Lansing at Large: Native trails foundation for modern roads


By Matt Montague

Tompkins Weekly


Before there were roads in Lansing, there was “The Warriors’ Trail.”

According to the book “Old Indian Trails in Tompkins County” written by Tompkins County Historian W. Glenn Norris and published in 1944, The Warriors’ Trail began at the principal Cayuga village Goiogouen (or “Cayuga Castle”) four miles north of Chonodote (Aurora).

Norris picks up the trail at Lansing’s northern border. It entered the county along Lake Road and ran southeast to Lake Ridge. There, it turned south along Route 34B or Ridge Road. After about seven miles, the trail turned left to run down to Gientachne (Salmon Creek) along present-day Ludlowville Road (called “Cemetery Road” by Glenn).

Travelers turned right and splashed across the creek at a ford near the metal bridge on Ludlowville Road. About 100 yards later, they would turn up a glen on to what is now known as Brickyard Road.

Once past the Lansing United Methodist Church, the trail becomes indistinct, but it was clear to Glenn that it eventually met and followed modern-day East Shore Drive to a spot above the falls on Gulf Creek (known to Glenn as “Norton’s Creek) and then along the ridge above the lake.

At Esty’s, the trail began the long, steep descent down to the lake shore and into Ithaca. It passed a spring at Renwick Heights and then Nogaene (Fall Creek) before turning south to Owego and the Susquehanna River.

Oral histories point to a solar eclipse in 1142 as marking the founding of the Haudenosaunee alliance of the six nations. The Warrior Trail is at least that old. But people have lived and walked here since the glaciers moved out about 12,000 years ago.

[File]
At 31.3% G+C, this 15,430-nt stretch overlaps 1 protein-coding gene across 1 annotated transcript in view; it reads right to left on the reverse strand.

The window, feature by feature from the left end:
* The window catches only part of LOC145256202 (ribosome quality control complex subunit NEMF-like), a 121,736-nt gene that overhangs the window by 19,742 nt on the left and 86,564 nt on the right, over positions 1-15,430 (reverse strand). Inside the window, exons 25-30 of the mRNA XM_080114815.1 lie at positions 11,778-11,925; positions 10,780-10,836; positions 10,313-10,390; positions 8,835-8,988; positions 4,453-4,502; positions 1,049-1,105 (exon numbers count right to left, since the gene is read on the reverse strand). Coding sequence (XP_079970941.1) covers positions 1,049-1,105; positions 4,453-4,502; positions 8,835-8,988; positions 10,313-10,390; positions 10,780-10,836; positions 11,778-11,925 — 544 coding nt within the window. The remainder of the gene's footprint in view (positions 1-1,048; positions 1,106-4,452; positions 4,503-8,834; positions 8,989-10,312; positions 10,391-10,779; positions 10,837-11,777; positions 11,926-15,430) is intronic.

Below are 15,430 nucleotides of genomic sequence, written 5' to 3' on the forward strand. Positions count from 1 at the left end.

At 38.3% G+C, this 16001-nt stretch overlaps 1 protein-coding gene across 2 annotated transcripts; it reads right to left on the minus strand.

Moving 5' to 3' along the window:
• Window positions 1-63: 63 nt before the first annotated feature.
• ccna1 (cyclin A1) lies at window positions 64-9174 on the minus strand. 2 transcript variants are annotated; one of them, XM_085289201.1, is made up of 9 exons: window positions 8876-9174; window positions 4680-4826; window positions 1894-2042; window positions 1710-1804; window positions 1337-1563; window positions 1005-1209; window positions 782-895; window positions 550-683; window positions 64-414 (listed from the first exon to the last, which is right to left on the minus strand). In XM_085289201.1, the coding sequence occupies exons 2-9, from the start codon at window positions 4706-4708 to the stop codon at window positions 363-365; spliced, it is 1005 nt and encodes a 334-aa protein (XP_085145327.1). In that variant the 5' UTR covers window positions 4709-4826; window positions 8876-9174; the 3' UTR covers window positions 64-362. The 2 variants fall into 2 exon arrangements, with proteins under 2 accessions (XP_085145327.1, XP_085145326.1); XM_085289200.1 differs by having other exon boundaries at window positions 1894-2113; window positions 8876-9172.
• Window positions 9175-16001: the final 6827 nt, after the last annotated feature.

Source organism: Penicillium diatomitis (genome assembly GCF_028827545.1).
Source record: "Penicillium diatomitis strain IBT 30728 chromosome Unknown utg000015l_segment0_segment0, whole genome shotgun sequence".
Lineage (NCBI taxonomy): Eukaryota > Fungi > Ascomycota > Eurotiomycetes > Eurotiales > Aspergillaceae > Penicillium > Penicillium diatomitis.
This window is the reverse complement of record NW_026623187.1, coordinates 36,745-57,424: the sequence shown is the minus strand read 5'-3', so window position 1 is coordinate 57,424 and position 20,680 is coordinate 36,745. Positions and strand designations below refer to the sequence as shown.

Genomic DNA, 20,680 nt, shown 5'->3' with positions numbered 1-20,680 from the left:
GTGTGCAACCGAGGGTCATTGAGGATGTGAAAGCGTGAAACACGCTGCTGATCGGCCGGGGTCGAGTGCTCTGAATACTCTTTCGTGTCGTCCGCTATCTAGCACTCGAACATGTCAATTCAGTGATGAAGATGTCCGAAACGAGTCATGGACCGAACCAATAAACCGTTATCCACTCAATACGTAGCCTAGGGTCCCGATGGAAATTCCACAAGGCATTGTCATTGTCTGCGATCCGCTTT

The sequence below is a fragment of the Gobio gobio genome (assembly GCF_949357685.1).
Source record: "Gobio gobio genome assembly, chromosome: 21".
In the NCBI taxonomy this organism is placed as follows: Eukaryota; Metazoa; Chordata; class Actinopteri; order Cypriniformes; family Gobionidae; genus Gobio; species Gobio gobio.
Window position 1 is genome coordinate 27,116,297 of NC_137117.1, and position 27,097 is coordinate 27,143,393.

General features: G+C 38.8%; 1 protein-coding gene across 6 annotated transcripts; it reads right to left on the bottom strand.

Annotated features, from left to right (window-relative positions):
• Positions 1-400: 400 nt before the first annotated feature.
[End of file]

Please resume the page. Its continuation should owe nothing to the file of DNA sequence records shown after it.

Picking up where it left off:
This is also the trail followed by Col. William Butler and the Fourth Pennsylvania during the Sullivan Campaign in 1779. They crossed through Lansing in late September, moving south after the destruction of Goiogouen (Cayuga Castle) on Sept. 22.

From the Journal of Thomas Grant, a surveyor attached to Butler’s forces (with parenthetic comments and edits for spelling and brevity):

“SEPTEMBER 24th 1779 ... March’d this Day 16-1/2 Miles and encamped on a Pleasant Hill (the hill north of Ludlowville) near a fine Creek (Salmon Creek), about one hour after Dark: the Land we passed This Day well Timbered, and the Soil very good, But very scarce of water…we crossed a second stream (near Lake Ridge) which fell About 50 feet perpendicular, which partly after Emptied Them Selves into the Cayuga Lake. Saw no Enemy this day; the Genl Course S. 30. E.”

This trail became the settlers’ ox-cart paths as they moved into the Finger Lakes following the Revolutionary War. The paths became roads and the roads became the highways we drive on today.

Glenn quotes Cayuga Chief Wau-wah-wa-na-onk (or Peter Wilson) in the title page of his book:

“The Empire State, as you love to call it, was once laced by our trails . . . trails that we had trod for centuries…trails worn so deep by the feet of the IROQUOIS that they became your roads of travel, as your possessions eat into those of my people. Your roads still traverse those same lines of communication which bound one part of the Long House to the other.”

There’s something to think about on your way to work tomorrow.


Food Pantry

The Lansing Food Pantry will be open Aug. 27 from 1 to 3 p .m. at The Rink, 1767 East Shore Drive. Contact Nancy Myers with questions at (607) 592-4685.

Library Events

The Lansing Community Library will hold: T’ai Chi classes on Tuesday from 11:30 a.m. to 12:30 p.m.; Mah Jongg Wednesday from 1 to 4 p.m.; Toddler Story Time on Thursday from 10:30 to 11 a.m.; and more T’ai Chi on Thursday from 2:30 to 3:30 p.m.

The Library has added two new sessions of their “Cooking Matters” series – these two-hour classes focus on learning new ways to prepare healthy, affordable meals with your children.

The classes will be Aug. 22, Aug. 29, Sept. 5, and Sept. 12 all from 5:30 to 7:30 p.m.

You can reserve your spot by e-mailing Cecilia at or by calling (607) 272-2292.

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